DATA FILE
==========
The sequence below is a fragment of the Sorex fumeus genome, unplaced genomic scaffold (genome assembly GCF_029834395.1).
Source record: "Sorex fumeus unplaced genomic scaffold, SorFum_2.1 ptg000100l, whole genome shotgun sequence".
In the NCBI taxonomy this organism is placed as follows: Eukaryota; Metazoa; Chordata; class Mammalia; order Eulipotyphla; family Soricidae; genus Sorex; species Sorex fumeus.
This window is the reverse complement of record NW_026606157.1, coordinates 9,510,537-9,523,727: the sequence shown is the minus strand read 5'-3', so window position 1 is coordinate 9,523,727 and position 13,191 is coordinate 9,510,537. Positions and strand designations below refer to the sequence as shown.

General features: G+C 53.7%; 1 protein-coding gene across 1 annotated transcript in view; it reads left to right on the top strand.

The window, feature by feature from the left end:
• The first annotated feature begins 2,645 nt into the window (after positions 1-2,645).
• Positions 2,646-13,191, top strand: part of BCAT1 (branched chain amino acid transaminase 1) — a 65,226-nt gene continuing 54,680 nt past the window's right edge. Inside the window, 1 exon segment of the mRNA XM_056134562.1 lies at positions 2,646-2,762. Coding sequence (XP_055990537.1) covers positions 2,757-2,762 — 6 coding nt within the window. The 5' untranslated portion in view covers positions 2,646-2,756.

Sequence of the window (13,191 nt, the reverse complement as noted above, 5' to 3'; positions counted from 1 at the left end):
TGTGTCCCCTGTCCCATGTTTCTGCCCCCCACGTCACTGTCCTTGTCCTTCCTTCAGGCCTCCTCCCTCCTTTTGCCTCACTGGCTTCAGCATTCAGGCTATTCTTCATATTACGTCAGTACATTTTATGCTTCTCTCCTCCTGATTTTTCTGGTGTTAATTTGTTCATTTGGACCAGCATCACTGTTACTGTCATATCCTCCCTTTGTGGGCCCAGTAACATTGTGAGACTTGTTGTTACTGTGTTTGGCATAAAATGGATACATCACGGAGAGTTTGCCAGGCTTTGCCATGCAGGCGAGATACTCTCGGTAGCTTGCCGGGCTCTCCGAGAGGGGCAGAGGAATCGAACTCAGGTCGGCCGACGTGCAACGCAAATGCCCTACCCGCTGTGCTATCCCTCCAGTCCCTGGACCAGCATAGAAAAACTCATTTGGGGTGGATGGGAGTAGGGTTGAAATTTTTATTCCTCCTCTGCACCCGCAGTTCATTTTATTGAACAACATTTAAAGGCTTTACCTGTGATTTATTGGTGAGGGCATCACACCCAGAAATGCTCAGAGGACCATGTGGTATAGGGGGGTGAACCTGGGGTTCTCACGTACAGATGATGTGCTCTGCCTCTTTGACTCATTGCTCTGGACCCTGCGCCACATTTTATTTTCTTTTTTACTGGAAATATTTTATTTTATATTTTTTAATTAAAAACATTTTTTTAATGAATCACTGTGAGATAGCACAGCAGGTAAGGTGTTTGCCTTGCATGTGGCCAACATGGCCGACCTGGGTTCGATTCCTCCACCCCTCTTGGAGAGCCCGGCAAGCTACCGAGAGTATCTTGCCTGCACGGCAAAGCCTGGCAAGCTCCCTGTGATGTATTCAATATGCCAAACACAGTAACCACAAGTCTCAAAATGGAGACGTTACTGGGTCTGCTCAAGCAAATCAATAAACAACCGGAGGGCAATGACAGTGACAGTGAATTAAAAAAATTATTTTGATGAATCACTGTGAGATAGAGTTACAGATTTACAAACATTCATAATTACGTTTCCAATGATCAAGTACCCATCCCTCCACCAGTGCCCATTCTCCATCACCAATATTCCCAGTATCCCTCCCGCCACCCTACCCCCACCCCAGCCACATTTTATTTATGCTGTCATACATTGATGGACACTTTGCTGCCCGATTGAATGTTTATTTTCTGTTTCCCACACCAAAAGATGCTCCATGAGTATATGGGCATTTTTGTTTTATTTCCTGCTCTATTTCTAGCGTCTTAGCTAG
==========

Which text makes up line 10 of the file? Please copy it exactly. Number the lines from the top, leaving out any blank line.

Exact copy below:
TGTGTCCCCTGTCCCATGTTTCTGCCCCCCACGTCACTGTCCTTGTCCTTCCTTCAGGCCTCCTCCCTCCTTTTGCCTCACTGGCTTCAGCATTCAGGCTATTCTTCATATTACGTCAGTACATTTTATGCTTCTCTCCTCCTGATTTTTCTGGTGTTAATTTGTTCATTTGGACCAGCATCACTGTTACTGTCATATCCTCCCTTTGTGGGCCCAGTAACATTGTGAGACTTGTTGTTACTGTGTTTGGCATAAAATGGATACATCACGGAGAGTTTGCCAGGCTTTGCCATGCAGGCGAGATACTCTCGGTAGCTTGCCGGGCTCTCCGAGAGGGGCAGAGGAATCGAACTCAGGTCGGCCGACGTGCAACGCAAATGCCCTACCCGCTGTGCTATCCCTCCAGTCCCTGGACCAGCATAGAAAAACTCATTTGGGGTGGATGGGAGTAGGGTTGAAATTTTTATTCCTCCTCTGCACCCGCAGTTCATTTTATTGAACAACATTTAAAGGCTTTACCTGTGATTTATTGGTGAGGGCATCACACCCAGAAATGCTCAGAGGACCATGTGGTATAGGGGGGTGAACCTGGGGTTCTCACGTACAGATGATGTGCTCTGCCTCTTTGACTCATTGCTCTGGACCCTGCGCCACATTTTATTTTCTTTTTTACTGGAAATATTTTATTTTATATTTTTTAATTAAAAACATTTTTTTAATGAATCACTGTGAGATAGCACAGCAGGTAAGGTGTTTGCCTTGCATGTGGCCAACATGGCCGACCTGGGTTCGATTCCTCCACCCCTCTTGGAGAGCCCGGCAAGCTACCGAGAGTATCTTGCCTGCACGGCAAAGCCTGGCAAGCTCCCTGTGATGTATTCAATATGCCAAACACAGTAACCACAAGTCTCAAAATGGAGACGTTACTGGGTCTGCTCAAGCAAATCAATAAACAACCGGAGGGCAATGACAGTGACAGTGAATTAAAAAAATTATTTTGATGAATCACTGTGAGATAGAGTTACAGATTTACAAACATTCATAATTACGTTTCCAATGATCAAGTACCCATCCCTCCACCAGTGCCCATTCTCCATCACCAATATTCCCAGTATCCCTCCCGCCACCCTACCCCCACCCCAGCCACATTTTATTTATGCTGTCATACATTGATGGACACTTTGCTGCCCGATTGAATGTTTATTTTCTGTTTCCCACACCAAAAGATGCTCCATGAGTATATGGGCATTTTTGTTTTATTTCCTGCTCTATTTCTAGCGTCTTAGCTAG